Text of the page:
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Dangerous Crossing

4.0 out of 5 stars 57 customer reviews

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Editorial Reviews

Product Description

The ship's doctor helps a bride solve the case of her missing husband on a honeymoon cruise.

Amazon.com

A relaxing cruise turns into a terrifying journey in Joseph M. Newman's Dangerous Crossing. Part of the Fox Film Noir series, Newman's classy B-movie plays more like a psychological thriller with some particularly atmospheric visuals (heavy on the studio-generated fog). As her honeymoon begins, newlywed Ruth Bowman (Jeanne Craine, Pinky) explores the ship while husband John (Carl Betz, The Donna Reed Show) runs an errand. On deck, a friendly divorcée warns Ruth, "You mustn't let him out of your sight--husbands can get lost so easily." (The familiar-looking sets were recycled from 1953's Titanic and Gentlemen Prefer Blondes.) Hours later, John hasn't returned, and no one has seen him. Ruth’s inquiries uncover an empty room, a missing passport, and her spouse’s absence from the passenger list. All signs point to delusion. Ruth's plight brings her to the attention of Dr. Paul Manning (the elegant Michael Rennie, The Day the Earth Stood Still), who offers to help in any way he can. Though Ruth confesses to a brief bout with depression, there’s nothing else in her background to indicate instability, but that disclosure leads Manning to the real cause of her distress. Based on John Dickson Carr's 1943 radio play Cabin B-13 and shot in 19 days, Newman (This Island Earth) conjures up as much intrigue as Alfred Hitchcock's The Lady Vanishes. The excellent extras include comprehensive commentary from Fox historian Aubrey Solomon, a short featurette (Peril at Sea: Charting a Dangerous Crossing), several stills galleries, and the original theatrical trailer. --Kathleen C. Fennessy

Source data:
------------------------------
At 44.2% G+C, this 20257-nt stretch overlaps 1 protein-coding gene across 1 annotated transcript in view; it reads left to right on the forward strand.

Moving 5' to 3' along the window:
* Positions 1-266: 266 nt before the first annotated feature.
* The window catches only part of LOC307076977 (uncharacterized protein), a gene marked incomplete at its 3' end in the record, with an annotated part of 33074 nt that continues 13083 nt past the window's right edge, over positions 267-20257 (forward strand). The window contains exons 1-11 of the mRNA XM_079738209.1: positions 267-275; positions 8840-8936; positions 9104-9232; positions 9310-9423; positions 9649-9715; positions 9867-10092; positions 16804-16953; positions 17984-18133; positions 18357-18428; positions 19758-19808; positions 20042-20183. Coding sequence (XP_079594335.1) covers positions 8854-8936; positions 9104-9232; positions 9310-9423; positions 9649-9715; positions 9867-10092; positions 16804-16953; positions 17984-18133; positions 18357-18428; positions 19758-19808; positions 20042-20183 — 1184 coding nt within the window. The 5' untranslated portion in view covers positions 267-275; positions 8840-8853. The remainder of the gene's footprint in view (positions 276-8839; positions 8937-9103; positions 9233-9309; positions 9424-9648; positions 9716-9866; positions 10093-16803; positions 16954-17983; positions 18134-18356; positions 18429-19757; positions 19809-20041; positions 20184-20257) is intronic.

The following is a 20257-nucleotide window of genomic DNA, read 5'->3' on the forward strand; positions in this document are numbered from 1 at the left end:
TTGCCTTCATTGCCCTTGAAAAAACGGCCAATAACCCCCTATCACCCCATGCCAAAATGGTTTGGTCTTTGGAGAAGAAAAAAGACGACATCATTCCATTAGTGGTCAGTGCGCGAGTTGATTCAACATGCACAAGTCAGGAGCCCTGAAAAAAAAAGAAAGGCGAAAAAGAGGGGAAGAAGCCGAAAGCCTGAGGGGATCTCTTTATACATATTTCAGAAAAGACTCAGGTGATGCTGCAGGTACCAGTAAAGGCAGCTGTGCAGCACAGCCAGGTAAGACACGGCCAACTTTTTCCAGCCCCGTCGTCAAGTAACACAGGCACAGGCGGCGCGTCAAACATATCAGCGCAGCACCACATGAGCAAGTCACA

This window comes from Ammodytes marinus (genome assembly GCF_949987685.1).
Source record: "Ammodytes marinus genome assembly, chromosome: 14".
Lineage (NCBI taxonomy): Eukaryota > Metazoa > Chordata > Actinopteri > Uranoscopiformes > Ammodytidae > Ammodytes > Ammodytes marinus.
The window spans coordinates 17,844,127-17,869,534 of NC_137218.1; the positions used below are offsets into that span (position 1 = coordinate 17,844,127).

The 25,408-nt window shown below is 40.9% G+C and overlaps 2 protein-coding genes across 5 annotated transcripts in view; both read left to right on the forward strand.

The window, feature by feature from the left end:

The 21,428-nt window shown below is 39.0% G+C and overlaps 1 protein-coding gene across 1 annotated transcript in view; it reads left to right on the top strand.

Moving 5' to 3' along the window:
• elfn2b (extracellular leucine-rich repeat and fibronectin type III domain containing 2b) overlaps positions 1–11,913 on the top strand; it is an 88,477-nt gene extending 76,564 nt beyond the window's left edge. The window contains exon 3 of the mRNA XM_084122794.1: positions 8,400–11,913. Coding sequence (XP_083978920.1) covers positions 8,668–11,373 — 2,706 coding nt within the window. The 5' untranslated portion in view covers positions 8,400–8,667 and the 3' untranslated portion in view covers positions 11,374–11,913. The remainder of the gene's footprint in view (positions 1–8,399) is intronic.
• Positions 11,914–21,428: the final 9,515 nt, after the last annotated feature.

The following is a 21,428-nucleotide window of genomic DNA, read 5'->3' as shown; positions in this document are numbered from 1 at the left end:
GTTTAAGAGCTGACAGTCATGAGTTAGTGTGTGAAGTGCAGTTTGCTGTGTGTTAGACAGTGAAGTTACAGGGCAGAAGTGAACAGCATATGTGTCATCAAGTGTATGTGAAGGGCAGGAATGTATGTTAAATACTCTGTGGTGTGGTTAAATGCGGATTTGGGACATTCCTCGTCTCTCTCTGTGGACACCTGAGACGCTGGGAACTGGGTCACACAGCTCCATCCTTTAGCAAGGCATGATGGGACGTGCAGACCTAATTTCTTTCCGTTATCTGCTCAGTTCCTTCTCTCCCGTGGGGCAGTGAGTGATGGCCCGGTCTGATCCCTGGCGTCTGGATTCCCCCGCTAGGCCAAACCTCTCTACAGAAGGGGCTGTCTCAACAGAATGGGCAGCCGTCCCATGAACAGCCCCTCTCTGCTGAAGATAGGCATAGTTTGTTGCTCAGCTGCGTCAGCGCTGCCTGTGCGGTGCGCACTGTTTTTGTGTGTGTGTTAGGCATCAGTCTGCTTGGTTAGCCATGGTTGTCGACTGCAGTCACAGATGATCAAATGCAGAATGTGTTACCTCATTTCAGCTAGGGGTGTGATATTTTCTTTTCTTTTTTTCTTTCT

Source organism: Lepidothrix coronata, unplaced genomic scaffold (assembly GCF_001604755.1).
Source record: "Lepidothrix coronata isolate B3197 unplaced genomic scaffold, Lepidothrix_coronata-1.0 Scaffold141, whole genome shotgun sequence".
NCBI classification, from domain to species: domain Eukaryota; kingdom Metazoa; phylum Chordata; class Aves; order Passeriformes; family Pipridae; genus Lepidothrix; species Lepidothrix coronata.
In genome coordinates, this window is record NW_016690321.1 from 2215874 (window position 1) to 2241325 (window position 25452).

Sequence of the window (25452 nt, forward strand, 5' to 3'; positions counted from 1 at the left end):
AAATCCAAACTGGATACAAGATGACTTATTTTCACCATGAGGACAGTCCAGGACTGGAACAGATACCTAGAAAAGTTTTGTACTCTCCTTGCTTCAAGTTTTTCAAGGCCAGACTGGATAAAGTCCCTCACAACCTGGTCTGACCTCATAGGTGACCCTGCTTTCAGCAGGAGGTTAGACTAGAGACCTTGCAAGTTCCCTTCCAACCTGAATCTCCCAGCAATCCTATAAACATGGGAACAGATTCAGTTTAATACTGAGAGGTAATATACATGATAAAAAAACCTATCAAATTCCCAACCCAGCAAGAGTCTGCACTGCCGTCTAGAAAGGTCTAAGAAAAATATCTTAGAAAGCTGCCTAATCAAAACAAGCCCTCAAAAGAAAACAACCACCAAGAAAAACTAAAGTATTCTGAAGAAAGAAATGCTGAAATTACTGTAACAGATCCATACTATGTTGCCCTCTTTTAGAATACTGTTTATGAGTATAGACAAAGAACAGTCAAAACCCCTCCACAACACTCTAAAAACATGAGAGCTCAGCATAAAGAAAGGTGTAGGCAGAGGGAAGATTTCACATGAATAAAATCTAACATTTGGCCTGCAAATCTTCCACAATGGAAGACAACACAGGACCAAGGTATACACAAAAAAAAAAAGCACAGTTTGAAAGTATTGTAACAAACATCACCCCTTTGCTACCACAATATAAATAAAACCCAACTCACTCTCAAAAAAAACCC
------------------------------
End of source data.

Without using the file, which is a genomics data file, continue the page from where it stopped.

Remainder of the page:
Special Features

  • Commentary by film historian Aubrey Solomon
  • Peril at Sea: Charting a Dangerous Crossing featurette
  • Interactive pressbook
  • Still galleries
  • Isolated score track
  • Original theatrical trailer

Product Details

  • Actors: Jeanne Crain, Michael Rennie, Max Showalter, Carl Betz, Mary Anderson
  • Directors: Joseph M. Newman
  • Writers: John Dickson Carr, Leo Townsend
  • Producers: Robert Bassler
  • Format: Multiple Formats, Black & White, Closed-captioned, Full Screen, Subtitled, NTSC
  • Language: English (Dolby Digital 1.0)
  • Subtitles: English, Spanish, French
  • Region: Region 1 (U.S. and Canada only. Read more about DVD formats.)
  • Aspect Ratio: 1.33:1
  • Number of discs: 1
  • Rated:
    NR
    Not Rated
  • Studio: 20th Century Fox
  • DVD Release Date: March 11, 2008
  • Run Time: 75 minutes
  • Average Customer Review: 4.0 out of 5 stars  See all reviews (57 customer reviews)
  • ASIN: B0010KHOSU
  • Amazon Best Sellers Rank: #41,043 in Movies & TV (See Top 100 in Movies & TV)
  • Learn more about "Dangerous Crossing" on IMDb

Customer Reviews

Top Customer Reviews

Format: DVD Verified Purchase